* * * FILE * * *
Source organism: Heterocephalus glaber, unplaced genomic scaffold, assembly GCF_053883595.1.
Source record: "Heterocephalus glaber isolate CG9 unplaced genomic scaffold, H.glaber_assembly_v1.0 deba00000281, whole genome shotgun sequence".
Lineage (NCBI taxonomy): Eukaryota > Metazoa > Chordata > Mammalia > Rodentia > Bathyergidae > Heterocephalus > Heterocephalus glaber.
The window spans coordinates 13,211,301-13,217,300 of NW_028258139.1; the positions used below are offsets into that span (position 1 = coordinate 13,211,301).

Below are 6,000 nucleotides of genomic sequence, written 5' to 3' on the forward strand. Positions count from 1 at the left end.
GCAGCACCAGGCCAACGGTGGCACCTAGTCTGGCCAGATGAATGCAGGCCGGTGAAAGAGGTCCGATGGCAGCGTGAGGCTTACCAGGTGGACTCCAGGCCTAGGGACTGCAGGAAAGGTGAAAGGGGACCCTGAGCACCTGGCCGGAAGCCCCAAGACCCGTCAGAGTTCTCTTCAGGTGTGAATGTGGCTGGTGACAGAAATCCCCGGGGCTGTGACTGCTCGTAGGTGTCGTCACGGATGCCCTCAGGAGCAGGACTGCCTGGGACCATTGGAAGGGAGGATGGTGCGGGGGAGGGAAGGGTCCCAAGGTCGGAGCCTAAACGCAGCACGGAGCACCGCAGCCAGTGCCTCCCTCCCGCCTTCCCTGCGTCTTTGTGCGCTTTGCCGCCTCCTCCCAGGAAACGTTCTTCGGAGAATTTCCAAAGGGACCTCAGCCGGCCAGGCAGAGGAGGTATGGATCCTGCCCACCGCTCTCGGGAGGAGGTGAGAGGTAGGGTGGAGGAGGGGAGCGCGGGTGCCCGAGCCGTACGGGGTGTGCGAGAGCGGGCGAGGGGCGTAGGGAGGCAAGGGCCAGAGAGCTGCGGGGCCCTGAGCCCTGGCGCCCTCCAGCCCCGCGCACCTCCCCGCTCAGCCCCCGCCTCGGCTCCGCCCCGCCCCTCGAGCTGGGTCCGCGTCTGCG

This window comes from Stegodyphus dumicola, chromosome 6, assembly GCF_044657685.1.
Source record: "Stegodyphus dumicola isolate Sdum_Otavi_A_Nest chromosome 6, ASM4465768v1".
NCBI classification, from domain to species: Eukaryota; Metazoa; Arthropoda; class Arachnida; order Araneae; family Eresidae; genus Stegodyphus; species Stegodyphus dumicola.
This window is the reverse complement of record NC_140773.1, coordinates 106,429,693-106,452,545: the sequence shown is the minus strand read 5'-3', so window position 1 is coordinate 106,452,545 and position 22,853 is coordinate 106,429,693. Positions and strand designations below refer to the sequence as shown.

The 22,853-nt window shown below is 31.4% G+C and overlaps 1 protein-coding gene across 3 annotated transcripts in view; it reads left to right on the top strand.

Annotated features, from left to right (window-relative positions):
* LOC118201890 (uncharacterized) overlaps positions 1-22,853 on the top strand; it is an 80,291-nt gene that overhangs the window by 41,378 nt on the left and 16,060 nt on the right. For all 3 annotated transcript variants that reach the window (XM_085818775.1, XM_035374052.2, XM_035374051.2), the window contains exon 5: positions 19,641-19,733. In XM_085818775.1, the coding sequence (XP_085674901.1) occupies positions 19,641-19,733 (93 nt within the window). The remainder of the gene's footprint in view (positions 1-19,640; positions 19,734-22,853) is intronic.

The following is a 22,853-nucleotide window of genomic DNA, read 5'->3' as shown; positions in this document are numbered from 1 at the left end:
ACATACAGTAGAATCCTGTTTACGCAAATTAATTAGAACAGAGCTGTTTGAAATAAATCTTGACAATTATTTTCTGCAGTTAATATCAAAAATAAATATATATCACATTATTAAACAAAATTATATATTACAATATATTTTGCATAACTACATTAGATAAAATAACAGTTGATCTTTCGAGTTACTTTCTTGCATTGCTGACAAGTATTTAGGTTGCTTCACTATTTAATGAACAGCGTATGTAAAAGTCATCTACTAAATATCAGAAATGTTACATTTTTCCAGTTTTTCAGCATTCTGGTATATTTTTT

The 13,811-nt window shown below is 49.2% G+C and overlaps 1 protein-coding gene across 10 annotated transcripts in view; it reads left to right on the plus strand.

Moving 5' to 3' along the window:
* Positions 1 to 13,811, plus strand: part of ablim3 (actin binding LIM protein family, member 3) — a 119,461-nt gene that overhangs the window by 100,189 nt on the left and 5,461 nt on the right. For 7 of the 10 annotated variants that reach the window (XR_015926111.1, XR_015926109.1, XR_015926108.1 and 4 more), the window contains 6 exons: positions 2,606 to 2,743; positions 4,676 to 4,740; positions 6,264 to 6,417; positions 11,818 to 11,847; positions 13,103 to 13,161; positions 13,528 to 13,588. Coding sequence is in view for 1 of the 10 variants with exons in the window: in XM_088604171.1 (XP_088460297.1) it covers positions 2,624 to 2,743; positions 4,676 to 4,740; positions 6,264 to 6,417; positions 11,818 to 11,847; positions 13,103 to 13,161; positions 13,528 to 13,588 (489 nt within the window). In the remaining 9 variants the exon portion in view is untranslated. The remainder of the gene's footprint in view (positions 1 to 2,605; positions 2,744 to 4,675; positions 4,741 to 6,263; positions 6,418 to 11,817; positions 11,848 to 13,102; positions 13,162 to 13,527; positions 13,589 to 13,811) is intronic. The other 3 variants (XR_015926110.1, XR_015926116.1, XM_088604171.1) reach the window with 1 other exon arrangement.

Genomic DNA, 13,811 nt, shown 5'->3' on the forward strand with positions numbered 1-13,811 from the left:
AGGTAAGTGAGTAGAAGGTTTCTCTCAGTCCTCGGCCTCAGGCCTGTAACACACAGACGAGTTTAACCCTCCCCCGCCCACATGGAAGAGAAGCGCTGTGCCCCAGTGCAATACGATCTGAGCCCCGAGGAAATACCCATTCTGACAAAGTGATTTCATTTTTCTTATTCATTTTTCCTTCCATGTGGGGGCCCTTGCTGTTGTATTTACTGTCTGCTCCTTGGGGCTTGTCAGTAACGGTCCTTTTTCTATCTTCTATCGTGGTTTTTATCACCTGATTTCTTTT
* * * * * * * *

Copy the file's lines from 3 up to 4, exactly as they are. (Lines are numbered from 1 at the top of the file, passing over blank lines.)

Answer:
Lineage (NCBI taxonomy): Eukaryota > Metazoa > Chordata > Mammalia > Rodentia > Bathyergidae > Heterocephalus > Heterocephalus glaber.
The window spans coordinates 13,211,301-13,217,300 of NW_028258139.1; the positions used below are offsets into that span (position 1 = coordinate 13,211,301).